Write money.

Write money.

I write about money a lot in my Morning Pages. Sometimes I write about my relationship to it and sometimes I write out figures to help me make financial decisions. Doing this gives me hope, helps me work through possibilities, and allows me to see my emotional responses to money more objectively. In addition to that, writing about money gives me a shame-free space to acknowledge my money-related anxiety, mistakes, and learnings.

When I started writing about money, I was surprised by how deep a topic it is. While I knew that money is complex and often not just about money, I had no idea that I had so much work to do shifting my relationship to it. I also didn’t realize how important getting into a healthy relationship with money was. I thought that all I needed to do to unfuck myself financially was to get a budget together and actually stick to it.

As it turns out, the reason I was bad with money was not due to incompetence or a lack of financial education on my part. My writing revealed that my relationship to money was out of whack. So it only makes sense that I struggled to create the financial stability. As long as I was operating from my current way of being with money, financial wellbeing would always feel just out of reach.

Money is such a big part of our lives and yet we receive such limited information on how to work with it holistically. On top of that, money is also presented as sterile and linear, similar to the way that food can be reduced to nutritional value alone. In truth, our relationship to both food and money have emotional, cultural, social, physical, spiritual, interpersonal, and moral influences. So there’s nothing simple or finite about the way we relate to money.

Writing, then, offers us a way into exploring money in all its complexity. It allows us to weave in the different facets of ourselves so that we can more accurately captures our financial reality. Writing about money gives us space to get into conversation with it and with ourselves. It makes rewriting unhelpful narratives possible and also provides a space for us to imagine a more aligned financial future.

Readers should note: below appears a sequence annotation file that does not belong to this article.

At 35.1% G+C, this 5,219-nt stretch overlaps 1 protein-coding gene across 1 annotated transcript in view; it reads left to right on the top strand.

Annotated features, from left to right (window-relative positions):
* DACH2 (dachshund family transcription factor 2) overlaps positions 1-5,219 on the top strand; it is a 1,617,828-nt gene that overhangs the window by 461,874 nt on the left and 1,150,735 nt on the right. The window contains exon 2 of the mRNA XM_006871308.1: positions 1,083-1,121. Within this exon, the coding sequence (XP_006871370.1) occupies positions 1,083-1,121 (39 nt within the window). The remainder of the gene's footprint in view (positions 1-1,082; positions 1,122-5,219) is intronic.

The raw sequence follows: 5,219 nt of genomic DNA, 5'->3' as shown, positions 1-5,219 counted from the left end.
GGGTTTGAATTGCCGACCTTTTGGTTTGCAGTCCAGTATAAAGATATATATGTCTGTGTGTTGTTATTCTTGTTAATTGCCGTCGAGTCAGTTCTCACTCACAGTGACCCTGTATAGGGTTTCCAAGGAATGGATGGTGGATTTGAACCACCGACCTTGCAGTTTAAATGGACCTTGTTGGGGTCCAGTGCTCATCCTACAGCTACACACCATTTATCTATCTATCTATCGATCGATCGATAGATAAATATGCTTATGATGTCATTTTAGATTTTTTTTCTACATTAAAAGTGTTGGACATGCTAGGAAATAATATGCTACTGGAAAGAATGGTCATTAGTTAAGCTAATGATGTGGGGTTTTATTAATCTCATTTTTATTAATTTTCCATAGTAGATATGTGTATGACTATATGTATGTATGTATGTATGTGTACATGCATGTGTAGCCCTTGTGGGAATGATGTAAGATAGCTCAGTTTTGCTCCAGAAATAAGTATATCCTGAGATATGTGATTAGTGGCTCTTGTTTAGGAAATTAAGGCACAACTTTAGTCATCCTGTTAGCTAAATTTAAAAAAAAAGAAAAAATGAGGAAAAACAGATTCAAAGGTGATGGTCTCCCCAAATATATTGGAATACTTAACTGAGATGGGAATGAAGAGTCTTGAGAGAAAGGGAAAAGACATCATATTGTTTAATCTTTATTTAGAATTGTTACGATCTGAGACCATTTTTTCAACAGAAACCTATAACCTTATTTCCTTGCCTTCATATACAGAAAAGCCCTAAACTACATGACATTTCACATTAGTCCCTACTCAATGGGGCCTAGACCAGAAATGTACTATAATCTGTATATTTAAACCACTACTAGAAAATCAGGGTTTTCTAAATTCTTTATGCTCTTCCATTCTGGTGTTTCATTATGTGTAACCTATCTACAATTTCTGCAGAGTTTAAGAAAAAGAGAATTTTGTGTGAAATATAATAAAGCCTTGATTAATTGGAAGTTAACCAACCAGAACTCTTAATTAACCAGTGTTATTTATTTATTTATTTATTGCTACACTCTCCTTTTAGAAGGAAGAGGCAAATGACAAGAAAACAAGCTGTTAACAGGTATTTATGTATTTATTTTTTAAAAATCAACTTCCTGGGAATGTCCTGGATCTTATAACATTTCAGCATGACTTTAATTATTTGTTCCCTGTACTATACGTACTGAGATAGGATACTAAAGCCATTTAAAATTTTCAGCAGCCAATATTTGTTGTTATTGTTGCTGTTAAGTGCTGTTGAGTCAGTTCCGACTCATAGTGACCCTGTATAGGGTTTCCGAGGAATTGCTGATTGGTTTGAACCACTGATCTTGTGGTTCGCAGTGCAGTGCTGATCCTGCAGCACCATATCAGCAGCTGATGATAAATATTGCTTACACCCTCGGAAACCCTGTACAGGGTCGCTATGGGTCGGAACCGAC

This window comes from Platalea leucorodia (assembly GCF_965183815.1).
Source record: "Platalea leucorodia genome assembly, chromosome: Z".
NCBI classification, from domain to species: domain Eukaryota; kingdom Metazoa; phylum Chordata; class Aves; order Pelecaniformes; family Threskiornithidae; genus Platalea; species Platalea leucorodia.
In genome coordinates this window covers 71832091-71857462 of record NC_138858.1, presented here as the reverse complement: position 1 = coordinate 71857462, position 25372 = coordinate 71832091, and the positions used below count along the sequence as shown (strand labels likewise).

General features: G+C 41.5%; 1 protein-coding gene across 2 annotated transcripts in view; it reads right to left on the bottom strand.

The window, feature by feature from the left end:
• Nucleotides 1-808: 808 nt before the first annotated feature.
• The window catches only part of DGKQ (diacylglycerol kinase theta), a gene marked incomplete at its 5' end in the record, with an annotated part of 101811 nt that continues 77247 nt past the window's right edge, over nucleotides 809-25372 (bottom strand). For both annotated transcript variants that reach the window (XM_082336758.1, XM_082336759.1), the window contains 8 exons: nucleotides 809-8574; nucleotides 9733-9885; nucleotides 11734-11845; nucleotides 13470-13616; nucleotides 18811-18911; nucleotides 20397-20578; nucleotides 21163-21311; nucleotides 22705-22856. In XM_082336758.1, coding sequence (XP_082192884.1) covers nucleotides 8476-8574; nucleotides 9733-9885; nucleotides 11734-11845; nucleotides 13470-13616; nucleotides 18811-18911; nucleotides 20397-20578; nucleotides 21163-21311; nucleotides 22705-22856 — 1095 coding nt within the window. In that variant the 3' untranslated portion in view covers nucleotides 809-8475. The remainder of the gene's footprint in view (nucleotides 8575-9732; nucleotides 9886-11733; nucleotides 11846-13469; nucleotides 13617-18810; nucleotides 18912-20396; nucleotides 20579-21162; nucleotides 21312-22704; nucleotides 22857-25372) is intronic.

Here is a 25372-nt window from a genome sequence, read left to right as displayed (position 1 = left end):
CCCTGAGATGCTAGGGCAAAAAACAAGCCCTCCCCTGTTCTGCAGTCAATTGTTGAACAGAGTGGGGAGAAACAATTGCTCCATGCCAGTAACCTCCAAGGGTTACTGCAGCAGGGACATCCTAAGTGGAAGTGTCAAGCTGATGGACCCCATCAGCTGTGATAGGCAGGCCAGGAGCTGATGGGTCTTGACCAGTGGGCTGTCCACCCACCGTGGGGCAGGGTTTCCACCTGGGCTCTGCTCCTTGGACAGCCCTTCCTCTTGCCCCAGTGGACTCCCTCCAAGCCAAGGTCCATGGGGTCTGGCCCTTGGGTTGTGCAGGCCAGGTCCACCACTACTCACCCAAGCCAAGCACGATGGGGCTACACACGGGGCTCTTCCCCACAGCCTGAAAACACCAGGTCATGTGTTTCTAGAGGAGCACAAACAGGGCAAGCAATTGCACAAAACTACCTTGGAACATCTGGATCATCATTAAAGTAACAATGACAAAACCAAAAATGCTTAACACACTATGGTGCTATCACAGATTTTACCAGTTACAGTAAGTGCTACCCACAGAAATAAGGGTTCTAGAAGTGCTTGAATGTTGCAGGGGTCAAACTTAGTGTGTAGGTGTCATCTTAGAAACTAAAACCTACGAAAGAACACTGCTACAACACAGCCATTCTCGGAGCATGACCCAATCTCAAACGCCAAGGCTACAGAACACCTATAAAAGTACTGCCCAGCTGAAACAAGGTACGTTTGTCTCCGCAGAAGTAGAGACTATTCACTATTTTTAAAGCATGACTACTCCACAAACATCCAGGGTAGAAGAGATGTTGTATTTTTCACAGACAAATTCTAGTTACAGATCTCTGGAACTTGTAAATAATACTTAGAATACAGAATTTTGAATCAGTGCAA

If you’re someone who is longing to have a different relationship with money, try writing out your current situation and how money shows up in your life. Put it all down on the page, especially your doubts, fears, and shame. Then write about what you’re hoping for financially. Include your money goals as well as musings on how you want to feel about money and work with it in your day-to-day life. Be audacious, optimistic, and specific.

Then keep writing about money. Maybe in your Morning Pages or maybe just one a week. Check in with your relationship to money, just like you would an intimate lover or friend. Show up conscious of how you’re feeling and be patient when you respond reactively. Healing your relationship with money is going to take time. Consistency will get you there so keep writing about money and trust that the clarity you’re seeking will reveal itself through that process.

What do you want your relationship to money to feel like?

How you learn.

How you learn.

All with love.

All with love.